April 8, 2013
Rebecca Rigger, a League of Women Voters activist who monitored the Baltimore County Planning Board, died of a heart attack March 25 at her Monkton home. She was 85. Born Rebecca Rogers in Big Island, Va., she was raised at an apple orchard in the Blue Ridge Mountains. She earned a bachelor's degree from what is now James Madison University, where she was editor of the college newspaper. As a young woman, she moved to eastern Baltimore County and taught at Middle River Junior High School.
April 1, 2013
The stormwater regulation fee is a difficult pill to swallow, but the medicine is needed to make up for decades of problems and to ensure the future of the Chesapeake Bay. We all own the problem, and we will all pay for the solution. It is a multi-million dollar problem. Stormwater has ravaged our streams and rushed sediment into the bay. The water is dirty and cloudy. Stormwater runoff is washing fertilizer and animal feces into the water. The algal blooms, fertilized by runoff, keep sunlight from the underwater grasses and, as the algae die and decompose, they soak up the available oxygen.
March 12, 2013
Members of the Harford County League of Women Voters participated in last week's Women's Suffrage March in Overlea. One hundred years ago this month, suffragettes marched from New York City to Washington, D.C., to petition the government for equal voting rights for women. They stopped in Overlea before continuing their journey. Turnout for the commemorative march was excellent. Pictured are Peg Hill and Elaine Borum representing the Harford County League of Women Voters.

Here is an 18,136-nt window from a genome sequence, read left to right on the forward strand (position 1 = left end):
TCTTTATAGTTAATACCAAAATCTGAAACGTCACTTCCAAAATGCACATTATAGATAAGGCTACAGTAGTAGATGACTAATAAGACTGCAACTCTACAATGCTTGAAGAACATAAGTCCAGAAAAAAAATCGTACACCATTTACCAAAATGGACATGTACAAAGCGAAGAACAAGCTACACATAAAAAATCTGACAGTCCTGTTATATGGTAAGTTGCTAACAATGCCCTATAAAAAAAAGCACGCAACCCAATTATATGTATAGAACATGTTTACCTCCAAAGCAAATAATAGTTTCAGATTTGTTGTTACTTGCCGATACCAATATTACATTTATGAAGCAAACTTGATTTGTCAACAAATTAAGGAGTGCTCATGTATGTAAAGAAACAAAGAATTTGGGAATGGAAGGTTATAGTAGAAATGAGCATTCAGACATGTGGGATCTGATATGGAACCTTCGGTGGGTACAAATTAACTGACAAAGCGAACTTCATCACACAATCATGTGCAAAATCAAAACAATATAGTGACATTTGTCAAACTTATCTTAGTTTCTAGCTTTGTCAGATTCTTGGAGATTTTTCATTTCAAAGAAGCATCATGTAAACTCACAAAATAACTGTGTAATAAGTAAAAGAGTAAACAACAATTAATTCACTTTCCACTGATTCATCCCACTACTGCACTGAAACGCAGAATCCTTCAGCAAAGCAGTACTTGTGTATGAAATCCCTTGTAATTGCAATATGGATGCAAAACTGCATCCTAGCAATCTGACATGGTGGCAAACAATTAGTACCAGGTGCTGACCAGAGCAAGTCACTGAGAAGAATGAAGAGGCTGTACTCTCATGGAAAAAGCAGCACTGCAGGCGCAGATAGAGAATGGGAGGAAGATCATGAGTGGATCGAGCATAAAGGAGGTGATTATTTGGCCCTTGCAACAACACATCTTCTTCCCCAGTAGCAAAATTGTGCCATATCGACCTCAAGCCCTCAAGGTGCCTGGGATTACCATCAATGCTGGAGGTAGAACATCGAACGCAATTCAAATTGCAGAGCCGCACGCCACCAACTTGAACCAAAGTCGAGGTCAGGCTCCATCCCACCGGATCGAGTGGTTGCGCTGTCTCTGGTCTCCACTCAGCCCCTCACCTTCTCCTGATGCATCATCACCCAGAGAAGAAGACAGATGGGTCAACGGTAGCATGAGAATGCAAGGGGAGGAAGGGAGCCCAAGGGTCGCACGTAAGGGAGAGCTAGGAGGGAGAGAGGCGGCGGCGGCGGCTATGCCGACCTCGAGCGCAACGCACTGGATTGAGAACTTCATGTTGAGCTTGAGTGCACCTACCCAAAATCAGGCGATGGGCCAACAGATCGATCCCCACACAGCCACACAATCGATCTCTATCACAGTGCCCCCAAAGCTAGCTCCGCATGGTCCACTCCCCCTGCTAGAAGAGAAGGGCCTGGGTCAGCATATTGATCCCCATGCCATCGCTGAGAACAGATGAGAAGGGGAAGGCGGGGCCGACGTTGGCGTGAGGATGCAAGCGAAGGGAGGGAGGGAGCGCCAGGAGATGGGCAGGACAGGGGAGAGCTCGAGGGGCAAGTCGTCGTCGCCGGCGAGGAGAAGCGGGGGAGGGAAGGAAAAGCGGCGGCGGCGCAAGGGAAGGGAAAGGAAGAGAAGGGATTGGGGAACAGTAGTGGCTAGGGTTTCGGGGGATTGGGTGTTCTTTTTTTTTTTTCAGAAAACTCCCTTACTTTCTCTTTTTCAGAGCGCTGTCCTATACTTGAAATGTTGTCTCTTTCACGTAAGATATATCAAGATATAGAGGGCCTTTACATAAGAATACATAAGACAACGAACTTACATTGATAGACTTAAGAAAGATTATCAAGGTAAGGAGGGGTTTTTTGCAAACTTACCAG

February 13, 2013
This Feb. 14, will mark the 93rd anniversary of the founding of the League of Women Voters, an organization that was built on the efforts to secure for women the right to vote and continues its work by providing information to all voters to ensure that the right is exercised effectively. In Maryland and many other states, the League of Women Voters is addressing a serious threat to the right to vote: gerrymandering. Last year's redistricting process created congressional districts that twist from one county to another, dividing communities and combining little portions of each with parts of counties many miles away, with very different interests.
November 12, 2012
Thanks to Susan Reimer ("Women voters fend off the Neanderthals," Nov. 8) for reminding me that I am in the Neanderthal-Barbarian Party. Her recent rant shows how it is more important for her to feel safe in the doctor's exam room than to "kick start this economy. " All the other issues, in her mind, pale in comparison to making sure any woman can get an abortion. I agree with abortion rights, but not at the expense of our economy, our military strength, our standing in the world and ensuring the U.S. will be here for another 236 years.
November 8, 2012
Those in Howard County who want to channel the power of the ballot box to challenge local government decisions are going to have to work a bit harder to do it in elections to come, thanks to the vote Tuesday on one of five county charter changes. Whether this was the change voters wanted to make when they endorsed the change in overwhelming numbers seems to be a matter of debate. By a margin of 73.2 percent to 26.8 percent, voters agreed to change the rules on how many signatures petitioners have to gather for a referendum to challenge local legislation, doing away with a 5,000-signature cap. Instead, petitioners will need a number of valid signatures equal to 5 percent of the vote in the previous gubernatorial election, which this year would have raised the number from 5,000 to 5,390.